Tungsten Powder Metallurgy - Sintering
Tungsten Powder Metallurgy - Sintering General:
ln order to increase the strength of the green compacts, they are subjected to heat treatment, which is called sintering. The main aim of sintering is densification order to provide the metal with the necessary physical and mechanical properties and a density which is suitable for subsequent thermomechanical processing. Sintering of tungsten is commonly carried out in a temperature range of 2000 up to 3050℃ under flowing hydrogen either by direct sintering (self- resistance heating) or indirect sintering (resistance element heating systems). The density thereby obtained should be a minimum of 90% of the theoretical density, but is commonly in the range between 92 to 98%.
The main driving force for sintering is the lowering of free energy, which takes place when individual particles grow together, pores shrink, and the high surface area of the compact (i.e., its high excess surface energy) decreases. The decrease in surface area is accomplished by diffusional flow of matter into the pore volume under the action of capillary forces (surface tension force). Besides shrinkage, recovery (change of subgrain structures and strain relief), recrystallization (formation of strain free crystals low in dislocation density), and grain growth occur during sintering, also contributing to the minimization of free energy.
Tungsten Powder Metallurgy - Sintering is commonly regarded as taking place in three stages：
*During the early stage, necks are formed between individual particles and grow by diffusion, increasing the interparticle contact area. The powder aggregate shrinks, involving center to center approach of the particles. In this stage, the degree of densification is still low and the pore structure is open and fully connected.
*With increasing neck formation (intermediate stage), the necks become and lose their identity. The pores are assumed to be cylindrical. Their radii vary along their lengths and, with increasing shrinkage, the pore channels break up into small, still partly interconnected segments. During this stage (channel closure stage), pronounced densification occurs and significant grain growth occurs concurrent with shrinkage.
*Finally, in the last stage (isolated pore stage), the pore segments further break up into chains of discrete, isolated pores of more or less spherical symmetry. This stage occurs when about 90% of the theoretical density is achieved. The sintering density then approaches asymptotically the practical limit of 92-98%.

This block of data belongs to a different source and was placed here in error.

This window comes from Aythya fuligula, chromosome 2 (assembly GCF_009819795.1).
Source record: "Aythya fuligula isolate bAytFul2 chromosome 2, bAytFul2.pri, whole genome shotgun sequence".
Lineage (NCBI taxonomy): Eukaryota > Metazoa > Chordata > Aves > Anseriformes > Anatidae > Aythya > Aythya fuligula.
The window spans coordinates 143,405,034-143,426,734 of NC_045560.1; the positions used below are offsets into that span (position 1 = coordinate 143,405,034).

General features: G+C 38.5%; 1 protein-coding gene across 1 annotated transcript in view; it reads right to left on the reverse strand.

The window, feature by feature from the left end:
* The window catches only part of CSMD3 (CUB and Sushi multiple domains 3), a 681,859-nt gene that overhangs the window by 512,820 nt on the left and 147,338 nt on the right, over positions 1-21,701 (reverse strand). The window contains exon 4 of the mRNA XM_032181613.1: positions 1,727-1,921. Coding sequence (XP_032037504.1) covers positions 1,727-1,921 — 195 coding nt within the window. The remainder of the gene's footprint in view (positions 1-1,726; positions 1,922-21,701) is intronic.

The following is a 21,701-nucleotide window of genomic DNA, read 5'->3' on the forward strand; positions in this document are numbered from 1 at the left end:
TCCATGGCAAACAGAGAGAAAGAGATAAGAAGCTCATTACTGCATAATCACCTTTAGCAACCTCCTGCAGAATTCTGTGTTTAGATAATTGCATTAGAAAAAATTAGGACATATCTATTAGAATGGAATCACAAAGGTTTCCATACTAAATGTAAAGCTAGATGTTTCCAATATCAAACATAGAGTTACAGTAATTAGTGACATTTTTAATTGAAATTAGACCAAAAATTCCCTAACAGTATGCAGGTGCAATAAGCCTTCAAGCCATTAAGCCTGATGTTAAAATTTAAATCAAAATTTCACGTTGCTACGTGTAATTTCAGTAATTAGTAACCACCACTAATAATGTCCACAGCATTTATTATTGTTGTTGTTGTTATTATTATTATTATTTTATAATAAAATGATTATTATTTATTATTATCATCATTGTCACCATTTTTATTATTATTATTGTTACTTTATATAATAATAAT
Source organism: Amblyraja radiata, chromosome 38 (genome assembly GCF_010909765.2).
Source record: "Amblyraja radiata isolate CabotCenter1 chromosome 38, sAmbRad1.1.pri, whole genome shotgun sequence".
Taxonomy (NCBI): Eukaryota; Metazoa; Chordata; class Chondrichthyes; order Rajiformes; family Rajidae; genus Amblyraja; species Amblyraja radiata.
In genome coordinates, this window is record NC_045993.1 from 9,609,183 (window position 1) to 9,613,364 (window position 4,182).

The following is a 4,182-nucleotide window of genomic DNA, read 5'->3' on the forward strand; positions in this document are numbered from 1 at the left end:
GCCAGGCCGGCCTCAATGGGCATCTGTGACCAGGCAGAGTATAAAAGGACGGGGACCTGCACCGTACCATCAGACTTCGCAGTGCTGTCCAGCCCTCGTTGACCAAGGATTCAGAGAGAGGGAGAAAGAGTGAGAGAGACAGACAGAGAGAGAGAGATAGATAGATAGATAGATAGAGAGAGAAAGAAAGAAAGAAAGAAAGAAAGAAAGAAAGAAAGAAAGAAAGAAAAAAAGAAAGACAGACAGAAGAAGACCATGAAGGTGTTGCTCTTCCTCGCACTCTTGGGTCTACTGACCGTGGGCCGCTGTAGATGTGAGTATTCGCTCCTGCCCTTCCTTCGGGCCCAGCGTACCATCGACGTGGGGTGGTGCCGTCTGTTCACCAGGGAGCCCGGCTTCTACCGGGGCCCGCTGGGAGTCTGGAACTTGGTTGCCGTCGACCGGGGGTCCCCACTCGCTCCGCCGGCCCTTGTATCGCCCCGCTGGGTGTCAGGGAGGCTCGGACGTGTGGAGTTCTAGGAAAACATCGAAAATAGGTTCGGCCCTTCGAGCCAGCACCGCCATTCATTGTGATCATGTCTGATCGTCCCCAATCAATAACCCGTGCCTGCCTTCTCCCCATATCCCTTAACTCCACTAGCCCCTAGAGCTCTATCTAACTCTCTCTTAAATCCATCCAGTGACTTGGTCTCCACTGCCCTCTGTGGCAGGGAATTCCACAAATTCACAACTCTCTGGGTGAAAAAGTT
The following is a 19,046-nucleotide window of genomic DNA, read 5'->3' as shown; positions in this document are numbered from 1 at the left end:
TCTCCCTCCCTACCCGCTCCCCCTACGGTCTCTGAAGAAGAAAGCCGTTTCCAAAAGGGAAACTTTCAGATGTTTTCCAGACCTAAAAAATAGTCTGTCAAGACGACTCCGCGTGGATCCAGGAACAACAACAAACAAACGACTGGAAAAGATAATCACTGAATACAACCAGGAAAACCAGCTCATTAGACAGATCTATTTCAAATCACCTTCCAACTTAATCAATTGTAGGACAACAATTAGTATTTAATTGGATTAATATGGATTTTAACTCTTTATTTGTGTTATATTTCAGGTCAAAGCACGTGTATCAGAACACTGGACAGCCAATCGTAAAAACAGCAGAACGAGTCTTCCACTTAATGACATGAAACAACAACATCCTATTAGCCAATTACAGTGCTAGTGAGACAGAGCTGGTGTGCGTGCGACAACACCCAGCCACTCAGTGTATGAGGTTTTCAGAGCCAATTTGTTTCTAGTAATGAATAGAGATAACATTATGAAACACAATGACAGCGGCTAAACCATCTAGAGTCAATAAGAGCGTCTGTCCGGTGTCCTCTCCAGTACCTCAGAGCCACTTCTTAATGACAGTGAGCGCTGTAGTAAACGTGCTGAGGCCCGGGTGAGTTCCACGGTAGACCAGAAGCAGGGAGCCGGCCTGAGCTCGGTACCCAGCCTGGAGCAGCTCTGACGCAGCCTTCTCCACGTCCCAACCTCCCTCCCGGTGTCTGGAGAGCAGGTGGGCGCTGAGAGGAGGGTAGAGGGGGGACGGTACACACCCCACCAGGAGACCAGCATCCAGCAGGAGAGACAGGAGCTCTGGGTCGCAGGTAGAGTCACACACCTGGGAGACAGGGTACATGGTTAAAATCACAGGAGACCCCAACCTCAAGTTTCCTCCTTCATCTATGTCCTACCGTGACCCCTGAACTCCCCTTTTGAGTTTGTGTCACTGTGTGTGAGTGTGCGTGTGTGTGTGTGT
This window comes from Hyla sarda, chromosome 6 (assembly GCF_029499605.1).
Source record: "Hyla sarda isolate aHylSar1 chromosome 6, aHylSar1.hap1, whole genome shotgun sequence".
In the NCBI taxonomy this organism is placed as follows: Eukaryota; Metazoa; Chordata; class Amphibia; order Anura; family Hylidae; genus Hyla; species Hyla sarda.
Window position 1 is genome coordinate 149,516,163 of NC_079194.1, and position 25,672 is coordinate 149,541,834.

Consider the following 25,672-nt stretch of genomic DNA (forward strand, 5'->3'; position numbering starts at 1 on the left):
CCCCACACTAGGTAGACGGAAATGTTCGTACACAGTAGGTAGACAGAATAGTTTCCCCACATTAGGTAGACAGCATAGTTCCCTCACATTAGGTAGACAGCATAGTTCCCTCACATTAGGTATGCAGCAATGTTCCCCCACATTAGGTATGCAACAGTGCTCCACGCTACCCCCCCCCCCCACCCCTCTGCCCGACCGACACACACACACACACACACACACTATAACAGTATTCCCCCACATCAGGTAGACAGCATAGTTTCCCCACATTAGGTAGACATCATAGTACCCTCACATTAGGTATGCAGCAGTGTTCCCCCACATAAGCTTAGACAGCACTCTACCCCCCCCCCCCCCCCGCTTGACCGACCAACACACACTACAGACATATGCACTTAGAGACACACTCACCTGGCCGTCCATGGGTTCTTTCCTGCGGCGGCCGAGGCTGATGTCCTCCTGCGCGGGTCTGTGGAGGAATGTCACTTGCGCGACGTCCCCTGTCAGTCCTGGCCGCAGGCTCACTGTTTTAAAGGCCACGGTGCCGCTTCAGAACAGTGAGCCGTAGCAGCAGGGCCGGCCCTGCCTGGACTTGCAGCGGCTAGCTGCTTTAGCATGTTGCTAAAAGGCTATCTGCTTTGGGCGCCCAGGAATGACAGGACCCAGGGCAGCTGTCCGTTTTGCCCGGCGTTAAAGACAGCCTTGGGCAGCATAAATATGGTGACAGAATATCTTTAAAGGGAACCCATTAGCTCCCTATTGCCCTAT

Investigations have shown that the densification is controlled by grain boundary diffusion over most of the densification range, unless at very high densities it becomes controlled by lattice diffusion.
Since the motion of grain boundaries, necessary for grain growth, is impeded by the presence of pores, grain coarsening proceeds at a higher-rate above 97% density. Grain sizes of the as-sintered ingots are commonly in the range of 1 0 to 30µm.
Besides temperature and time, several other parameters influence densification, such as powder particle size, green density, sintering atmosphere, powder purity, compact size/weight, heating rate, thermal gradients, and the presence of insoluble phases such as oxides (Th02, La203, Ce02, 2r02) or metallic potassium (NS-tungsten).
The influence of temperature and time on densification can be estimated by using so-called density diagrams, which are based on approximate sintering models. Nevertheless, empirical rate equations are used for industrial purposes to calculate e necessary sintering times at different temperatures.
Tungsten sintering, in practice, is always performed in reducing atmosphere which removes the oxygen coating of the powder particle surfaces. High-purity dry hydrogen is commonly used. Under vacuum or in inert gas, sintering is retained by residual oxygen, and the desired density will not be achieved.
Since the ductility of tungsten is very sensitive to most of the impurities, purification is important. Therefore, special care must be taken so that, during sintering, evaporation can take place to the desired extent (i.e., as long as there is an open porosity). If the ingot densifies too quickly, impurities can be trapped. Due to the higher sintering temperature, direct sintering is more effective in cleaning than indirect sintering.
The sintering of doped tungsten is a peculiar case in sintering of tungsten. This includes dispersion-strengthened materials such as thoriated tungsten or tungsten with additions of CeO2, La2O3, and ZrO2 as well as NS (non-sag) tungsten used for lamp filaments.
NS-doped tungsten powder contains small inclusions of potassium aluminosilicates, which were incorporated during the reduction process. During sintering, the silicates dissociate thermally and submicron potassium bubbles form in the tungsten ingot. Similar to the oxides, these bubbles pin the-grain boundaries and inhibit grain coarsening during sintering. Since potassium is gaseous during sintering, the bubbles are under high pressure, which is balanced by the surface tension of' the pore. They can be seen as small pores in the fracture surfaces of NS-doped tungsten besides the significantly coarser residual sintering pores, as characteristic for undoped tungsten. They constitute the starting point for subsequent formation of rows of bubbles during thermo-mechanical processing.
Up to the sixties, the only sintering method used in practice was direct sintering. Although still in use for the production of doped tungsten, it has lost its importance. From then on, mainly because of the increasing demand for Iarger parts and the higher capacity of the aggregates, indirect sintering furnaces were developed. This technique is used nowadays as the main route for producing pure tungsten.